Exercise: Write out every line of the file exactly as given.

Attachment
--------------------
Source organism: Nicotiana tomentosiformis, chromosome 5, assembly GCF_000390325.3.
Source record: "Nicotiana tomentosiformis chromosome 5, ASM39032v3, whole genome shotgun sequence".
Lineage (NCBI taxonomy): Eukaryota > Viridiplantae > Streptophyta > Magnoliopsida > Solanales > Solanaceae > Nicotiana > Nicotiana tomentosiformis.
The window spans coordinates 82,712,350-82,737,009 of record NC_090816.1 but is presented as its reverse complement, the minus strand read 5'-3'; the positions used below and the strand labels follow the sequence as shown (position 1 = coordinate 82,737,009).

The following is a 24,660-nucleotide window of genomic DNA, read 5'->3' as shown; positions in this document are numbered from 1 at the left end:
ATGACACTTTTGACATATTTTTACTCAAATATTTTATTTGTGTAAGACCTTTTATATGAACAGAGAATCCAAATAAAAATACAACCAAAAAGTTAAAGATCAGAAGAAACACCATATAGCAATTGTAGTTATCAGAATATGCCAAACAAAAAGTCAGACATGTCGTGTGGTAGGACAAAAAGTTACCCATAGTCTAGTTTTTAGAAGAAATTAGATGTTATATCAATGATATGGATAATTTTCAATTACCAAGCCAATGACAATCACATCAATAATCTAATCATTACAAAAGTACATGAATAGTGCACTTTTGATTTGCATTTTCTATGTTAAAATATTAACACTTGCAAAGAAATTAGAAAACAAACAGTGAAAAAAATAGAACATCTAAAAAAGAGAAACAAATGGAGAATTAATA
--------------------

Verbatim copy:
Source organism: Nicotiana tomentosiformis, chromosome 5, assembly GCF_000390325.3.
Source record: "Nicotiana tomentosiformis chromosome 5, ASM39032v3, whole genome shotgun sequence".
Lineage (NCBI taxonomy): Eukaryota > Viridiplantae > Streptophyta > Magnoliopsida > Solanales > Solanaceae > Nicotiana > Nicotiana tomentosiformis.
The window spans coordinates 82,712,350-82,737,009 of record NC_090816.1 but is presented as its reverse complement, the minus strand read 5'-3'; the positions used below and the strand labels follow the sequence as shown (position 1 = coordinate 82,737,009).

The following is a 24,660-nucleotide window of genomic DNA, read 5'->3' as shown; positions in this document are numbered from 1 at the left end:
ATGACACTTTTGACATATTTTTACTCAAATATTTTATTTGTGTAAGACCTTTTATATGAACAGAGAATCCAAATAAAAATACAACCAAAAAGTTAAAGATCAGAAGAAACACCATATAGCAATTGTAGTTATCAGAATATGCCAAACAAAAAGTCAGACATGTCGTGTGGTAGGACAAAAAGTTACCCATAGTCTAGTTTTTAGAAGAAATTAGATGTTATATCAATGATATGGATAATTTTCAATTACCAAGCCAATGACAATCACATCAATAATCTAATCATTACAAAAGTACATGAATAGTGCACTTTTGATTTGCATTTTCTATGTTAAAATATTAACACTTGCAAAGAAATTAGAAAACAAACAGTGAAAAAAATAGAACATCTAAAAAAGAGAAACAAATGGAGAATTAATA